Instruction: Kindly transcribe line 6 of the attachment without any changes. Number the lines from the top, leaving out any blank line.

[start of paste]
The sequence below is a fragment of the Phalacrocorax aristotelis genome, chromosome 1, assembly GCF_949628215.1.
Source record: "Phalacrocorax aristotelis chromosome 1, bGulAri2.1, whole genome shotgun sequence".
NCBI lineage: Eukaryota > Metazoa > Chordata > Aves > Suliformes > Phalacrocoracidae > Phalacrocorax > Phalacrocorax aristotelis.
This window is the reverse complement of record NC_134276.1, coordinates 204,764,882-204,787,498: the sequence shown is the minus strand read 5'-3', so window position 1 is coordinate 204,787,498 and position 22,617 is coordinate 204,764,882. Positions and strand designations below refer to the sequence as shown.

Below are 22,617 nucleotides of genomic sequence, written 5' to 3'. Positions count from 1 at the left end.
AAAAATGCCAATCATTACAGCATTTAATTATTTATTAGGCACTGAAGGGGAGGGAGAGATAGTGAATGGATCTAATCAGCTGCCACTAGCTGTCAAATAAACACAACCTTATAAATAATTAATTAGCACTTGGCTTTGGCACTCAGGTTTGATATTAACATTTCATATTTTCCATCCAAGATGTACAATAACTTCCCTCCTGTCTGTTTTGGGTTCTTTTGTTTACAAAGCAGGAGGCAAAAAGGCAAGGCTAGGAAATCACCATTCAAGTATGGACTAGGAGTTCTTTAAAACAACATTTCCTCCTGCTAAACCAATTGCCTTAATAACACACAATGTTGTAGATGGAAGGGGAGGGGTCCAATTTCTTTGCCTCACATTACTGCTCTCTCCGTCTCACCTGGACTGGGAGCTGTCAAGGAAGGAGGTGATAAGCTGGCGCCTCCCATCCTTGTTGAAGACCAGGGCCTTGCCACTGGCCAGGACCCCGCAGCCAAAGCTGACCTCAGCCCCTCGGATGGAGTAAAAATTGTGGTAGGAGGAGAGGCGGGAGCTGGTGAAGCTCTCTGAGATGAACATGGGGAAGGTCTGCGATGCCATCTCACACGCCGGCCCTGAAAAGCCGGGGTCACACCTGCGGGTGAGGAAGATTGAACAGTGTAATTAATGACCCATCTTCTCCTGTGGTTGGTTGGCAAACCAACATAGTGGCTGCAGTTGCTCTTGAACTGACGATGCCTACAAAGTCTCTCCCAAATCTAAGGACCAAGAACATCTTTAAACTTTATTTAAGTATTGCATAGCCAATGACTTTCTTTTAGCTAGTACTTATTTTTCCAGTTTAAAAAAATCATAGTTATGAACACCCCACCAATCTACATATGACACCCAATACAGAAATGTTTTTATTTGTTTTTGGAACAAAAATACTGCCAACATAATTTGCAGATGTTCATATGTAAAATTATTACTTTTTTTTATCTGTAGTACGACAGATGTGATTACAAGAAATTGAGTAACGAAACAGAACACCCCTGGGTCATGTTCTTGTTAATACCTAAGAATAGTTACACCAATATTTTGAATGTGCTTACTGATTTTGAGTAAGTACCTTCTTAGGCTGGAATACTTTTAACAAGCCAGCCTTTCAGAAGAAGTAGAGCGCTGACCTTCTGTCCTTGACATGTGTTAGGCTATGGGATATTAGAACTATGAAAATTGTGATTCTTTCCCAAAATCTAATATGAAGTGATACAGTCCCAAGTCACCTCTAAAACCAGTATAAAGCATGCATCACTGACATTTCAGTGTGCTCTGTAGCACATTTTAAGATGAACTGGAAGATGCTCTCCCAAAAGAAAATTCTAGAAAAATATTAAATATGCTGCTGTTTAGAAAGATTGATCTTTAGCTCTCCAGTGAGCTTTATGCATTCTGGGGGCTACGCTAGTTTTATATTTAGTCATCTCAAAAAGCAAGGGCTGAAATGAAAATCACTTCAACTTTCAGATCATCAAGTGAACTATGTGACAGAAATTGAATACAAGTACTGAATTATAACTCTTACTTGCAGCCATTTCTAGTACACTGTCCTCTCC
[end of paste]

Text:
AAAAATGCCAATCATTACAGCATTTAATTATTTATTAGGCACTGAAGGGGAGGGAGAGATAGTGAATGGATCTAATCAGCTGCCACTAGCTGTCAAATAAACACAACCTTATAAATAATTAATTAGCACTTGGCTTTGGCACTCAGGTTTGATATTAACATTTCATATTTTCCATCCAAGATGTACAATAACTTCCCTCCTGTCTGTTTTGGGTTCTTTTGTTTACAAAGCAGGAGGCAAAAAGGCAAGGCTAGGAAATCACCATTCAAGTATGGACTAGGAGTTCTTTAAAACAACATTTCCTCCTGCTAAACCAATTGCCTTAATAACACACAATGTTGTAGATGGAAGGGGAGGGGTCCAATTTCTTTGCCTCACATTACTGCTCTCTCCGTCTCACCTGGACTGGGAGCTGTCAAGGAAGGAGGTGATAAGCTGGCGCCTCCCATCCTTGTTGAAGACCAGGGCCTTGCCACTGGCCAGGACCCCGCAGCCAAAGCTGACCTCAGCCCCTCGGATGGAGTAAAAATTGTGGTAGGAGGAGAGGCGGGAGCTGGTGAAGCTCTCTGAGATGAACATGGGGAAGGTCTGCGATGCCATCTCACACGCCGGCCCTGAAAAGCCGGGGTCACACCTGCGGGTGAGGAAGATTGAACAGTGTAATTAATGACCCATCTTCTCCTGTGGTTGGTTGGCAAACCAACATAGTGGCTGCAGTTGCTCTTGAACTGACGATGCCTACAAAGTCTCTCCCAAATCTAAGGACCAAGAACATCTTTAAACTTTATTTAAGTATTGCATAGCCAATGACTTTCTTTTAGCTAGTACTTATTTTTCCAGTTTAAAAAAATCATAGTTATGAACACCCCACCAATCTACATATGACACCCAATACAGAAATGTTTTTATTTGTTTTTGGAACAAAAATACTGCCAACATAATTTGCAGATGTTCATATGTAAAATTATTACTTTTTTTTATCTGTAGTACGACAGATGTGATTACAAGAAATTGAGTAACGAAACAGAACACCCCTGGGTCATGTTCTTGTTAATACCTAAGAATAGTTACACCAATATTTTGAATGTGCTTACTGATTTTGAGTAAGTACCTTCTTAGGCTGGAATACTTTTAACAAGCCAGCCTTTCAGAAGAAGTAGAGCGCTGACCTTCTGTCCTTGACATGTGTTAGGCTATGGGATATTAGAACTATGAAAATTGTGATTCTTTCCCAAAATCTAATATGAAGTGATACAGTCCCAAGTCACCTCTAAAACCAGTATAAAGCATGCATCACTGACATTTCAGTGTGCTCTGTAGCACATTTTAAGATGAACTGGAAGATGCTCTCCCAAAAGAAAATTCTAGAAAAATATTAAATATGCTGCTGTTTAGAAAGATTGATCTTTAGCTCTCCAGTGAGCTTTATGCATTCTGGGGGCTACGCTAGTTTTATATTTAGTCATCTCAAAAAGCAAGGGCTGAAATGAAAATCACTTCAACTTTCAGATCATCAAGTGAACTATGTGACAGAAATTGAATACAAGTACTGAATTATAACTCTTACTTGCAGCCATTTCTAGTACACTGTCCTCTCC